Die US-amerikanische Verbraucherschutz-Organisation Consumer Choice Center (CCC) hat zum ersten Mal den jährlichen „European Consumer Airport Index“ herausgegeben. Mit dessen Hilfe sollen Reisende die optimalen Drehkreuze unter den nach Passagieraufkommen 30 größten Flughäfen Europas ausfindig machen können.

Mit in die Bewertung eingeflossen sind Faktoren wie die Lage des Flughafens, die Transportmöglichkeiten, das Erlebnis am Flughafen und der Zugang zum Flugnetz. Laut CCC-Index sind dies die zehn passagierfreundlichsten Flughäfen in Europa.

10. Platz: Der „Franz Josef Strauß“ Flughafen in München (Deutschland) Der Flughafen München liegt ein wenig außerhalb des Stadtzentrums bei der Stadt Freising. Mit dem Airport Bus fährt man vom Hauptbahnhof rund 45 Minuten zum Flughafen. München gilt mit seinen zwei Terminals und Millionen Passagieren als einer der frequentiertesten Flughäfen innerhalb von Europa. Das Angebot vor Ort stimmt auch. Nicht nur im Airport Center (Bild) können Passagiere vorher noch eine Mahlzeit einnehmen oder shoppen, auch innerhalb des Lufthafens gibt es jede Menge Shops und Buden. Im Ranking erreicht er den Score 131.50. 

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Kryptospenden für beide Kriegsparteien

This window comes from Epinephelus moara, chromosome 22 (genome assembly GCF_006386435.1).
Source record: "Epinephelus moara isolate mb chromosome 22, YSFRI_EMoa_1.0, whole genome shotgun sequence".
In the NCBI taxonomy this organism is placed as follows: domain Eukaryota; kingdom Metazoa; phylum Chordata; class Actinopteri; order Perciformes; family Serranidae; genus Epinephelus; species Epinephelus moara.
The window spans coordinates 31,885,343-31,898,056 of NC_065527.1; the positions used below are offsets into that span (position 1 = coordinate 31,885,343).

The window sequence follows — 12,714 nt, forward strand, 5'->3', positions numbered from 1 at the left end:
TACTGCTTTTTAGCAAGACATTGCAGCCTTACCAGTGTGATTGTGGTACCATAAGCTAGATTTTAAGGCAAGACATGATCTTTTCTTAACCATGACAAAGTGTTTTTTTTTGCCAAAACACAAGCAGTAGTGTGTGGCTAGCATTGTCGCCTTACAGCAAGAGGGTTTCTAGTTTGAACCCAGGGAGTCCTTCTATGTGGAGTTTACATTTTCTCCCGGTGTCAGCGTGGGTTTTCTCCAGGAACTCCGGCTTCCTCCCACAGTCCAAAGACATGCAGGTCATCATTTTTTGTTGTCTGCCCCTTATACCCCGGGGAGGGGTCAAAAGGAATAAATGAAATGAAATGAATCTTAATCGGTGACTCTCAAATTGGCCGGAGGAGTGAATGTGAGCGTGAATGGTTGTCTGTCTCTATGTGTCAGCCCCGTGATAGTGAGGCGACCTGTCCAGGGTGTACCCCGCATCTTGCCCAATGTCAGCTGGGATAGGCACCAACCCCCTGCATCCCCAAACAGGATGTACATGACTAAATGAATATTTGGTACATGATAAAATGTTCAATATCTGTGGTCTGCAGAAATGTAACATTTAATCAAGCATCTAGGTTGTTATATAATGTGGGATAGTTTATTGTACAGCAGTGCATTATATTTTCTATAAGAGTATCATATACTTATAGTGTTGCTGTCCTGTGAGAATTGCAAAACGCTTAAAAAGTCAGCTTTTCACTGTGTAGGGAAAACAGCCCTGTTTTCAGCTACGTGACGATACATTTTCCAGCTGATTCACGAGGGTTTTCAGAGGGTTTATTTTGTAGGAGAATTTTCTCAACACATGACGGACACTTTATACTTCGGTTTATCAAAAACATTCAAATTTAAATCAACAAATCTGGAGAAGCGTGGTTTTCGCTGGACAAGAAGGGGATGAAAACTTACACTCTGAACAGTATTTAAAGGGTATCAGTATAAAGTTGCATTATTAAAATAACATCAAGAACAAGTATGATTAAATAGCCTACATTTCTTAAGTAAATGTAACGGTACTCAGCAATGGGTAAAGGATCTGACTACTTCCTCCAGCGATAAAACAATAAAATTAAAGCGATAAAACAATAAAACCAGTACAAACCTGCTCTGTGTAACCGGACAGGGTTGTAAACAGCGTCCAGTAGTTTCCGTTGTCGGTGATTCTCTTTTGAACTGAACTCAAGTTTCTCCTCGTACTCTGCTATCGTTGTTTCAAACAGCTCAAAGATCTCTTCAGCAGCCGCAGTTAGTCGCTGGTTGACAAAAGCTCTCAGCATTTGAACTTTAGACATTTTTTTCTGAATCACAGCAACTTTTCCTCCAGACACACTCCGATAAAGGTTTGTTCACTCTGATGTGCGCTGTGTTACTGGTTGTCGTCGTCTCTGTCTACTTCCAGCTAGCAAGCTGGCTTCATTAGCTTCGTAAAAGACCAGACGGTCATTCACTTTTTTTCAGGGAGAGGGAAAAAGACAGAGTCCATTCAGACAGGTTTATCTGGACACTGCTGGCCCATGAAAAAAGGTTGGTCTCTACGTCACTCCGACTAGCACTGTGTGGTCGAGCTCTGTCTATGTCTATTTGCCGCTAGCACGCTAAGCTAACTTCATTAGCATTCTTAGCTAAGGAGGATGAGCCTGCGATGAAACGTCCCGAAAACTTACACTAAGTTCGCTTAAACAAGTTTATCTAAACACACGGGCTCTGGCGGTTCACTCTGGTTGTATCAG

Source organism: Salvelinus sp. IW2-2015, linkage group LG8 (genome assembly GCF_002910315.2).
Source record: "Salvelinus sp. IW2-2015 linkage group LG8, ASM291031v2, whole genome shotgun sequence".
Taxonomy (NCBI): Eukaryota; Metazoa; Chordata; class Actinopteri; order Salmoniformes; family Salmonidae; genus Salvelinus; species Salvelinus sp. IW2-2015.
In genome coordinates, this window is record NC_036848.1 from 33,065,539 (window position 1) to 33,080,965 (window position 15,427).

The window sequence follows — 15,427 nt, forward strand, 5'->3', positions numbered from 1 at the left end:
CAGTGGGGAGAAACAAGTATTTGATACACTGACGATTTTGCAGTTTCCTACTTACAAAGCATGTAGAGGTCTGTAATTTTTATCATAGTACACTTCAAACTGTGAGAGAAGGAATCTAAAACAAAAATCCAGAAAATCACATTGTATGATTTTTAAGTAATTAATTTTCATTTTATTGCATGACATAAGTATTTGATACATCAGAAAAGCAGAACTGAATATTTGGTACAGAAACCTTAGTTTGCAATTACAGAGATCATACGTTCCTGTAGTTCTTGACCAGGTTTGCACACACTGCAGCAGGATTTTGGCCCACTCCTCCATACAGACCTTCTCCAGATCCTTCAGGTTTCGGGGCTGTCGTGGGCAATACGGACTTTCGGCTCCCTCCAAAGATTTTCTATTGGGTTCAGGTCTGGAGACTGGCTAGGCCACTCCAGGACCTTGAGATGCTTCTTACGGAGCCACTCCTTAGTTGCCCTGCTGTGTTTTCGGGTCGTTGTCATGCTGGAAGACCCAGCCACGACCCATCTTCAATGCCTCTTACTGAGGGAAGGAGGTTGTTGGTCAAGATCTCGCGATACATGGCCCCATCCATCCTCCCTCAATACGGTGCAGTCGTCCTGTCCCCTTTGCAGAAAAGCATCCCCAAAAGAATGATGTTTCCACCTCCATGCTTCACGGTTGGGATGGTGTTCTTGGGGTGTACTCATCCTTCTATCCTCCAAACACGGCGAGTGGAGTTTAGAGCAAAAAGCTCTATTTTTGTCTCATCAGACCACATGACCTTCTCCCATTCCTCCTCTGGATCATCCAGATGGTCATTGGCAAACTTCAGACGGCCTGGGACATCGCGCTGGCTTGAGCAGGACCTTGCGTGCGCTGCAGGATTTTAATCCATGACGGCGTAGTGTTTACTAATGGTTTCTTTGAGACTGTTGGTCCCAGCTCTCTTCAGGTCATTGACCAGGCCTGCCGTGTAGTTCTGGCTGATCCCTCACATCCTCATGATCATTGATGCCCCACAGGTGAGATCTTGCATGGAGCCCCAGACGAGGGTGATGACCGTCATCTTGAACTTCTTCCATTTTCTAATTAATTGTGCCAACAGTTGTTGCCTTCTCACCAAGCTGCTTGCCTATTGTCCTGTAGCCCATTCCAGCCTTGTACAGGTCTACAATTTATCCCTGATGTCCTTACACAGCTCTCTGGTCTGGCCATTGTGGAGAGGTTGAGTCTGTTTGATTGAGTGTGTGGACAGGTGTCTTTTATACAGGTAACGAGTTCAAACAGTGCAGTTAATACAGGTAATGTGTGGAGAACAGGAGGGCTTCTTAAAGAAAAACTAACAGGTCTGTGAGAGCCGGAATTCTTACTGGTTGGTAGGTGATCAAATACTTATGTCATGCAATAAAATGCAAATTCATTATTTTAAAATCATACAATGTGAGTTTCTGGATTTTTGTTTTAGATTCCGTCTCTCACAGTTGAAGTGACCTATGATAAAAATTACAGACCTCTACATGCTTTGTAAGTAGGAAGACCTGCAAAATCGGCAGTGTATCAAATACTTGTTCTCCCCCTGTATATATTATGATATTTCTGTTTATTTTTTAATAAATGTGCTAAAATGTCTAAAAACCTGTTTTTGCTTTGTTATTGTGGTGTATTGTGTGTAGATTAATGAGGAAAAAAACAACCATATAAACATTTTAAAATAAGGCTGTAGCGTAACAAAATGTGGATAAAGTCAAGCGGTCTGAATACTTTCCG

Wer Spenden für ukrainische Organisationen sammelt, kann diese in Kryptowährung umgewandelt und so sehr viel schneller und unkomplizierter als beim klassischen Geldtransfern versenden: In wenigen Minuten sind sie in der Ukraine angekommen. Über ein normales Bankkonto kann eine Überweisung schon mal drei bis zehn Tage dauern. Dazu kommen Transaktionsgebühren und möglicherweise ein schlechter Wechselkurs der Bank.

Spenden für die ukrainische Regierung

Aber nicht nur Nichtregierungsorganisationen nutzen Kryptowährungen für ihre Spenden in die Ukraine, sondern auch die Regierung des Landes selbst. „Wir bekamen Anfragen von unserem Militär, dass sie verschiedene Dinge bräuchten. Die Kosten dafür konnte die ukrainische Nationalbank am zweiten Kriegstag nur in sehr geringem Maße über klassische Geldtransfers zahlen“, so der stellvertretende ukrainische Minister für digitale Transformation im Oktober im Podcast Public Key.

Daher hätten Kryptowährungen in den ersten Kriegstagen sehr dabei geholfen, nötige militärische Ausrüstung zu besorgen. Bisher hat so der ukrainische Staat allein mehr als 60 Millionen Dollar gesammelt. Einen Großteil davon in den ersten Wochen.